I’ll start a non-meat/chicken thread so people can post ideas there. Might make it easier. (I would call it vegetarian, but canned tuna/salmon is pretty cheap so its good to include)

    The biggest problem is that sometimes when you go towards more vegetarian style, you use more vegetables which are more expensive.

    Oh another cheaper trick – if you use a lot of grated cheese, buy blocks and shred it in a food processor.

    As for the spouse that wont cut down – I would come up with your budget of absolute neccesities (like basic food, no eating out etc). Then add psuedo neccesities (whatever they are for you. For me, its organic produce for my son that I wont give up unless I absolutely have to in order to make other bills). Then put on “possible luxuries” and then “absolute luxuries.” Add up your salaries to get your maximum number per month. Then start subtracting – first the absolute neccesities, then the psuedo neccesities…when you get to possible luxuries, then discuss what to cut and what to keep.

    Its also important to keep long term goals in mind. Do you own a house? Are you planning to buy one soon? Or in a while? You need to try to save for a down payment. Or you may just want to save an emergency fund in case on of you loses a job. Is cutting out your coffee budget of $10/week (or $520/year) worth it to you? Maybe, maybe not. That depends on you. For example, my coworkers invite me out to lunch about once a week to go to a kosher place. For a while I felt obligated (after all, they were going kosher for ME). But then I added up the $10/week and realized that at the end of the year, I dont want to spend $520 on lunch like that. I would rather go out once a month (for $120) and have the $400 for other purposes. That $400 can be put towards a couch (our living room is empty right now because we are saving up for one). Remember, that adding a few of these simple things together can add up to big bucks at the end of the year.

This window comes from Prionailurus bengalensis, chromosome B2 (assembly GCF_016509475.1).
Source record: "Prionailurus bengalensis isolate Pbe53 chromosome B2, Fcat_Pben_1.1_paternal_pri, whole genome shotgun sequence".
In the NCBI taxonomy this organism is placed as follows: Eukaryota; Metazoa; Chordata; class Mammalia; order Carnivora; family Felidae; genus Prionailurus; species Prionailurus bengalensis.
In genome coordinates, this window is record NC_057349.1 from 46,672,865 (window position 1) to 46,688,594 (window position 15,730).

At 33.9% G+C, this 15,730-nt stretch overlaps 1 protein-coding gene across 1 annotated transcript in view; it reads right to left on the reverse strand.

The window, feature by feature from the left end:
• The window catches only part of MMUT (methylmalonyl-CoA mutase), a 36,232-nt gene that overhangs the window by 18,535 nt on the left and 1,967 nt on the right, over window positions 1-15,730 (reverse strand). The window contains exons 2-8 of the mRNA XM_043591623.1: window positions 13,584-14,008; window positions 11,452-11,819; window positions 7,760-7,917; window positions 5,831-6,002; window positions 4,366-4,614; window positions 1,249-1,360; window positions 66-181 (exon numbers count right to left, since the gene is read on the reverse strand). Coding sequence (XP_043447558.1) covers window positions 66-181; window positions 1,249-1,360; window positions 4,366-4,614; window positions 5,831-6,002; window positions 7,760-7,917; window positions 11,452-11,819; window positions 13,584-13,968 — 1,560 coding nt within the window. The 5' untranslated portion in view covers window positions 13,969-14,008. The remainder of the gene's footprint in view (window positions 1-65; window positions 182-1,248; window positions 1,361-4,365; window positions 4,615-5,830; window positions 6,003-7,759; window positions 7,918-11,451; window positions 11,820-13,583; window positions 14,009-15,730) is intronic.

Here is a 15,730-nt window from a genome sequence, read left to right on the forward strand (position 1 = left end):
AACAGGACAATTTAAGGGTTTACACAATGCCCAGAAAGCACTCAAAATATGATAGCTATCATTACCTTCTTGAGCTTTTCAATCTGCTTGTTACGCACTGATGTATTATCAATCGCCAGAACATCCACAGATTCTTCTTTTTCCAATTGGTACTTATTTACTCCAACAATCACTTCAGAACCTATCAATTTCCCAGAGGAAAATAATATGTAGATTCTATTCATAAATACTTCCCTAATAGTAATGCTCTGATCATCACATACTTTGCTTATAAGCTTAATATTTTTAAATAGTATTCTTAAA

OK this is a megillah, I’ve got to go back to work!

    #625604

    Upromise is a great website that has lots of coupons and discounts.

    #625605

    tikva68
    Member

    bean soups are a great budget stretcher! great idea starting a vegetarian / frugal cooking thread.

    #625606

    intellegent
    Member

    SJSinNYC

    Wow! Thanks for all the advice! Don’t get me wrong. Since we got married two years ago, my husband has given up on a lot of things that he would really like to have. I think he was just never aware that money is limited! (He learned the hard way.)

    Starting a new thread is a good idea but maybe don’t label it vegetarian as that will just lead to some stupid controversial argument! 🙂 Maybe economic or something!

    #625607

    SJSinNYC
    Member

    intellegent, I understand! Many parents dont quite teach their kids that lesson so well. I’m thankful my mother did a good job.

    #625608

    favish
    Member

    TO ALL THIS DISCUSSION….WHAT ABOUT THE TAMM NISTAR ALL THIS IS HAPPENING…ANY IDEAS BACKED UP BY TORAH PERSPECTIVE NOT JUST OPINIONS INFLUENCED BY.. OTHE SOURCES?